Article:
THE STATE: And did you do anything else with the machine?

EXPERT WITNESS: Nothing else with the instrument.

THE STATE: Okay, and is the data generated by the gas chromatic -chromomatic - chromatographic mass spectro - spectrometer testing device generally relied upon by experts in your field?

EXPERT WITNESS: Yes, it's accepted.

THE STATE: And do you have an opinion based on your education, training, background, and testing as to what the substance contained in People's Exhibit No. 1 for identification is?

EXPERT WITNESS: Yes, I do.

THE STATE: And what is that opinion?

EXPERT WITNESS: Is that 14 packets contained cocaine.

THE STATE: And would any other substance give you the same positive results you obtained?

EXPERT WITNESS: No.

THE STATE: Is the testing you performed generally accepted in the scientific community?

EXPERT WITNESS: Yes, it is.

THE STATE: And while analyzing the contents of People's Exhibit No. 1 for identification, the substance was in your continuous care, custody, and control?

EXPERT WITNESS: Yes, it was."

Expert Bethea was never asked whether the GCMS machine was functioning properly at the time it was used to test the substance contained in People's exhibit No. 1, the 14 packets of suspected cocaine. While she is not personally required to test the accuracy of the machine, at the very least she should be able to offer some testimony that the GCMS machine was functioning properly at the time it was used. There was no testimony verifying the accuracy of the GCMS machine. There was no evidence as to the policy or procedures maintained by her department regarding that specific GCMS machine to ensure that it was properly maintained in working order and would thereby provide accurate results. We note the State repeatedly tried to elicit what expert Bethea did to the machine before conducting the GCMS test by asking, "And prior to doing that GCMS test, did you do anything to the machine?" In response Bethea indicated that she had to load the program and put in pertinent identification information. However, the State followed that answer with another attempt to elicit the proper foundation, "And did you do anything else with the machine?" To which Bethea answered, "Nothing else with the instrument."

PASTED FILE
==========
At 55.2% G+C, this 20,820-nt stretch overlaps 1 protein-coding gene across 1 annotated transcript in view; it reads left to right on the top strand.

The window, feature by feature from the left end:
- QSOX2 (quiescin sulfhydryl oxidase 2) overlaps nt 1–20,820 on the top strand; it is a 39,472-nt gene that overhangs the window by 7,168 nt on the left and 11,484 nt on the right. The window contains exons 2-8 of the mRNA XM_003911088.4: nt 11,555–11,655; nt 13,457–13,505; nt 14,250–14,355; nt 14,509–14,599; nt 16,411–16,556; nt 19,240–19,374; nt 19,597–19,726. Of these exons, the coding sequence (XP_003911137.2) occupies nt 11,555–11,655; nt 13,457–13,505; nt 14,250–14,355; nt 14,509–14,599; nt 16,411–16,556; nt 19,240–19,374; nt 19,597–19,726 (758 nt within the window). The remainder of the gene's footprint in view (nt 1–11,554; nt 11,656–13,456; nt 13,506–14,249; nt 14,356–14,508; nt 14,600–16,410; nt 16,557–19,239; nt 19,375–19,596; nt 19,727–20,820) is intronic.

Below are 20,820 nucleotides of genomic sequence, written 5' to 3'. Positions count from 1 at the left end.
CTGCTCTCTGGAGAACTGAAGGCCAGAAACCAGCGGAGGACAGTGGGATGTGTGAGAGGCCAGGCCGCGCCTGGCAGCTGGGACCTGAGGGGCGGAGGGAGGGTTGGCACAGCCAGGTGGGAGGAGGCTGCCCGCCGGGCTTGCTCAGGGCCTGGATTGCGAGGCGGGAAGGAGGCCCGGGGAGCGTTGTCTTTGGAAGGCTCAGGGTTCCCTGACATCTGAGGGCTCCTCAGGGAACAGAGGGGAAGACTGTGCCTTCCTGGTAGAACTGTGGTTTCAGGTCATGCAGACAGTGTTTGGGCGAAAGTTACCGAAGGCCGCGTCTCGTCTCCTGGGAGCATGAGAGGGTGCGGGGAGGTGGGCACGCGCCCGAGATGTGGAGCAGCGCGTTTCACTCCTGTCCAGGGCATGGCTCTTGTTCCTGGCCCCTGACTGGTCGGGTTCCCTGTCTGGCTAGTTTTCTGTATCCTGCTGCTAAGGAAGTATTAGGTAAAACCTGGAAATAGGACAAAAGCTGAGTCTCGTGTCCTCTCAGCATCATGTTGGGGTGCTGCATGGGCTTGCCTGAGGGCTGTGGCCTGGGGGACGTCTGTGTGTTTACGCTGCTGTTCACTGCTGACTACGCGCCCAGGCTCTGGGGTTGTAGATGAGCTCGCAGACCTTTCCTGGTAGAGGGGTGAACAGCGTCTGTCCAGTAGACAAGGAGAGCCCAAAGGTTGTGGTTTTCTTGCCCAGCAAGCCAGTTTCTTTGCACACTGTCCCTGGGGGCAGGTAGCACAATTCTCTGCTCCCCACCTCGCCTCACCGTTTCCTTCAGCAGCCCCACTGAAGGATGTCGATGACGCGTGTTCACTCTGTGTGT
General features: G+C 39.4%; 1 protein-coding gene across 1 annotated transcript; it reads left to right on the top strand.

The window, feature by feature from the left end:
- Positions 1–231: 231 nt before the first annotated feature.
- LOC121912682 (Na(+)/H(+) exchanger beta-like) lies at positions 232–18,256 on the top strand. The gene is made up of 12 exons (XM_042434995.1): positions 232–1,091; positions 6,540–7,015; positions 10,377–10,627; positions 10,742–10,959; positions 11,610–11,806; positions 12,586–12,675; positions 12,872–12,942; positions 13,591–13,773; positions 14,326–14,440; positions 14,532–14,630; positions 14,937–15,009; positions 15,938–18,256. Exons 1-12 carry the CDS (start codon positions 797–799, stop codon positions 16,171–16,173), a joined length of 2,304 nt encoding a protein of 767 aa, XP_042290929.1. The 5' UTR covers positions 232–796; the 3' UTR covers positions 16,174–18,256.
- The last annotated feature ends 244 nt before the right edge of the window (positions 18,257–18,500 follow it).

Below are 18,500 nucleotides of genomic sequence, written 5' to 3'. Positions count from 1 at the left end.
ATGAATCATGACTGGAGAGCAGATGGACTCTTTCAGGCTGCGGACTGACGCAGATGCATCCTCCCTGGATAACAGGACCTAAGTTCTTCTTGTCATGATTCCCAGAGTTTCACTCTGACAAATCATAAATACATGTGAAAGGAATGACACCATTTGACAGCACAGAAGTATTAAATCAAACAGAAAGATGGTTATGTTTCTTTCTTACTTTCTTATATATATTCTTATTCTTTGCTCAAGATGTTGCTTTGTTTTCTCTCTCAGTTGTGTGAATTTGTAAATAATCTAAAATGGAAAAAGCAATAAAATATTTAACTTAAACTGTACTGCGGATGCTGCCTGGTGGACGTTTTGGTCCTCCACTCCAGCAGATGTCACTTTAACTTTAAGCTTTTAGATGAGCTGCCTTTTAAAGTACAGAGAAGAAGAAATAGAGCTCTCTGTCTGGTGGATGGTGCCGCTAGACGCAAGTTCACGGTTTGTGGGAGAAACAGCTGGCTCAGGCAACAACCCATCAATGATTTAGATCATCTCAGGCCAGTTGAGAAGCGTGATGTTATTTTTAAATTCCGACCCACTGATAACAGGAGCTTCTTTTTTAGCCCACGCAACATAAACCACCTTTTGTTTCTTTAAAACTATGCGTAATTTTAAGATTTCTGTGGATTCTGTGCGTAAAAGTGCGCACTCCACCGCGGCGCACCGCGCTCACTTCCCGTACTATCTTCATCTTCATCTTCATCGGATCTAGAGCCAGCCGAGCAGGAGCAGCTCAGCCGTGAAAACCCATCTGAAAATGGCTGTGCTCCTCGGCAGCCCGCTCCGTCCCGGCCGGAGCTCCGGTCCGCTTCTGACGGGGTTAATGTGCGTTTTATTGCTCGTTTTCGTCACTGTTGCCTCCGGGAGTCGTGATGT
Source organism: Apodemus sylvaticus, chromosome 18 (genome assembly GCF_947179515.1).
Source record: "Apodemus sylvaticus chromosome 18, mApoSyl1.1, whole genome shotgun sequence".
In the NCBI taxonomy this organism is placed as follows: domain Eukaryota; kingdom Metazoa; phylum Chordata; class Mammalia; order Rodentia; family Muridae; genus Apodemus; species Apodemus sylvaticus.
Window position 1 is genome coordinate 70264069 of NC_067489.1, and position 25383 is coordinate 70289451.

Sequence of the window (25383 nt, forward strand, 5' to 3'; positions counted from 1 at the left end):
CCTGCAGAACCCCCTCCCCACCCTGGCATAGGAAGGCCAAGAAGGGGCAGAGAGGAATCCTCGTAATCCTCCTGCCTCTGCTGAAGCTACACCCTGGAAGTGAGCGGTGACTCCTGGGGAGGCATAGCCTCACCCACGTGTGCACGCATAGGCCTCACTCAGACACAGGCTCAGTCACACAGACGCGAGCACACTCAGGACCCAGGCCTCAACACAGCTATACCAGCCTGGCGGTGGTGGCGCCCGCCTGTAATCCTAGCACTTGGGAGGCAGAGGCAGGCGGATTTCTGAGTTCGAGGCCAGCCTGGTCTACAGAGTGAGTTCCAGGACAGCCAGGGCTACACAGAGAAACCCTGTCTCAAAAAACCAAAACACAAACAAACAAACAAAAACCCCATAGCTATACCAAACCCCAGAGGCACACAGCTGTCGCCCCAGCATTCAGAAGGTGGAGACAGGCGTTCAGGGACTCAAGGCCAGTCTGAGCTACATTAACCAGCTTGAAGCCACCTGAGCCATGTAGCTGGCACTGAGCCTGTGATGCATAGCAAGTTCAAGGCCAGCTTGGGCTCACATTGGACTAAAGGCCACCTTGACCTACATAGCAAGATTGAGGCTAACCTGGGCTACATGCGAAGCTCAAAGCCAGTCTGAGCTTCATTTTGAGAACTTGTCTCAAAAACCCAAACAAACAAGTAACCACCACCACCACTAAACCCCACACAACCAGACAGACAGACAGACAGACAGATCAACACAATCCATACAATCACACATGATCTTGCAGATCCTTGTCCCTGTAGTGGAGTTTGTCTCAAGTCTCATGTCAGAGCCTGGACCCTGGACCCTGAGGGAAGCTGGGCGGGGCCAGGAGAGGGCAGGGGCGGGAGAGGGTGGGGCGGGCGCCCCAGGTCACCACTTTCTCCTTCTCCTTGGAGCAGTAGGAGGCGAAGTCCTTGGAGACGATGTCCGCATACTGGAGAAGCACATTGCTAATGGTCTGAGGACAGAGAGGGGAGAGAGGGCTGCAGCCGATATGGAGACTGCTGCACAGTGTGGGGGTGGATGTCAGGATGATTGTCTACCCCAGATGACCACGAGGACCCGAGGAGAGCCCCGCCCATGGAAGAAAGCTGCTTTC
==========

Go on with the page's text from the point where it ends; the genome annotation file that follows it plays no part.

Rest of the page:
Expert Bethea failed to testify that before conducting the GCMS test of the suspected controlled substance the GCMS machine was working properly. She failed to indicate whether, for example, any testing was done to assess the operating condition of the GCMS machine. She also failed to indicate whether standards were run to test the accuracy of the GCMS machine. As a result, this record contains no evidence regarding whether the GCMS machine was functioning properly at the time it was used to analyze the substance in this case.

In People v. Payne, 239 Ill. App. 3d 698, 709 (1993), the defendant was convicted of unlawful possession of more than 30 grams but not more than 500 grams of cannabis. The defendant argued that there was an insufficient foundation regarding the weight of the substance and urged the court to reduce his conviction to possession of less than 2.5 grams of cannabis. The State provided evidence verifying the accuracy of the scale used and the court concluded that the foundation regarding the weight of the substance was sufficient. Payne, 239 Ill. App. 3d at 709. The court in Payne noted that the foundation regarding weight of a substance is sufficiently proved if there is testimony verifying the accuracy of the scale used. Payne, 239 Ill. App. 3d at 709. In Payne there was testimony that the scale used was checked by a drug inspector and was accurate. Payne, 239 Ill. App. 3d at 709. Unlike Payne, in this case no evidence regarding the accuracy of the GCMS machine was provided.

In Martin v. Thompson, 195 Ill. App. 3d 43, 44 (1990), the defendant was discharged from her employment with the Chicago police department for her alleged use of cocaine. The defendant contested whether the test results admitted into evidence were in fact related to her urine specimen. Martin, 195 Ill. App. 3d at 49. While the accuracy of the test results were not challenged, the court noted that a GCMS testing machine used by an expert witness had been checked by running an "Autotune," which is a test performed on a known compound to assess the operating condition of the GCMS machine. Martin, 195 Ill. App. 3d at 46. A "standard run" and a "blank run" had been made by the expert before processing the sample at issue. Additionally, a senior supervisor and toxicologist rendered his opinion that the tests were run properly and that the lab equipment had been calibrated and was operating correctly. Martin, 195 Ill. App. 3d at 47.